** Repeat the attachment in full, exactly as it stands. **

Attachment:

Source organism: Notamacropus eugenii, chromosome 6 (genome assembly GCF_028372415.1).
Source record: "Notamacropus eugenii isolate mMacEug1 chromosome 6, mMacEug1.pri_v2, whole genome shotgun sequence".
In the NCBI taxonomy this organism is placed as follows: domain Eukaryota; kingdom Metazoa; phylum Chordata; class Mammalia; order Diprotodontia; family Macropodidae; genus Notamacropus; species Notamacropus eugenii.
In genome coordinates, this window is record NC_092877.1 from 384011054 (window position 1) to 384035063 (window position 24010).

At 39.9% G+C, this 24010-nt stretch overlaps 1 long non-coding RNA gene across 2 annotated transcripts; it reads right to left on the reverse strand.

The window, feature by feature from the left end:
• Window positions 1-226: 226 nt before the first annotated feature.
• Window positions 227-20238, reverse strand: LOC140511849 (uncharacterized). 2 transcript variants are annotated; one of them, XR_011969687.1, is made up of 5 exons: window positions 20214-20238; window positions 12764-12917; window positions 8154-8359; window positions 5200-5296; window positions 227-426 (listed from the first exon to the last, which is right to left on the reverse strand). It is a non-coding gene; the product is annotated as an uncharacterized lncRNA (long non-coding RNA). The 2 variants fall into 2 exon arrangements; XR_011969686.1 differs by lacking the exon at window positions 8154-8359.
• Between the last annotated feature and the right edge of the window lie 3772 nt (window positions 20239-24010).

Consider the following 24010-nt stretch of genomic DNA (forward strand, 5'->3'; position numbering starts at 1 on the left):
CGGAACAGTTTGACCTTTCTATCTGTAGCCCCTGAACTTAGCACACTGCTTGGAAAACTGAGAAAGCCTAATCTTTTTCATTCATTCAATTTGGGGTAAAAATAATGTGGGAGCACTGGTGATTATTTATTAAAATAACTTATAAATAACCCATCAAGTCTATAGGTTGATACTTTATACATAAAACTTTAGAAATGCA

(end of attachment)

Source organism: Notamacropus eugenii, chromosome 6 (genome assembly GCF_028372415.1).
Source record: "Notamacropus eugenii isolate mMacEug1 chromosome 6, mMacEug1.pri_v2, whole genome shotgun sequence".
In the NCBI taxonomy this organism is placed as follows: domain Eukaryota; kingdom Metazoa; phylum Chordata; class Mammalia; order Diprotodontia; family Macropodidae; genus Notamacropus; species Notamacropus eugenii.
In genome coordinates, this window is record NC_092877.1 from 384011054 (window position 1) to 384035063 (window position 24010).

At 39.9% G+C, this 24010-nt stretch overlaps 1 long non-coding RNA gene across 2 annotated transcripts; it reads right to left on the reverse strand.

The window, feature by feature from the left end:
• Window positions 1-226: 226 nt before the first annotated feature.
• Window positions 227-20238, reverse strand: LOC140511849 (uncharacterized). 2 transcript variants are annotated; one of them, XR_011969687.1, is made up of 5 exons: window positions 20214-20238; window positions 12764-12917; window positions 8154-8359; window positions 5200-5296; window positions 227-426 (listed from the first exon to the last, which is right to left on the reverse strand). It is a non-coding gene; the product is annotated as an uncharacterized lncRNA (long non-coding RNA). The 2 variants fall into 2 exon arrangements; XR_011969686.1 differs by lacking the exon at window positions 8154-8359.
• Between the last annotated feature and the right edge of the window lie 3772 nt (window positions 20239-24010).

Consider the following 24010-nt stretch of genomic DNA (forward strand, 5'->3'; position numbering starts at 1 on the left):
CGGAACAGTTTGACCTTTCTATCTGTAGCCCCTGAACTTAGCACACTGCTTGGAAAACTGAGAAAGCCTAATCTTTTTCATTCATTCAATTTGGGGTAAAAATAATGTGGGAGCACTGGTGATTATTTATTAAAATAACTTATAAATAACCCATCAAGTCTATAGGTTGATACTTTATACATAAAACTTTAGAAATGCA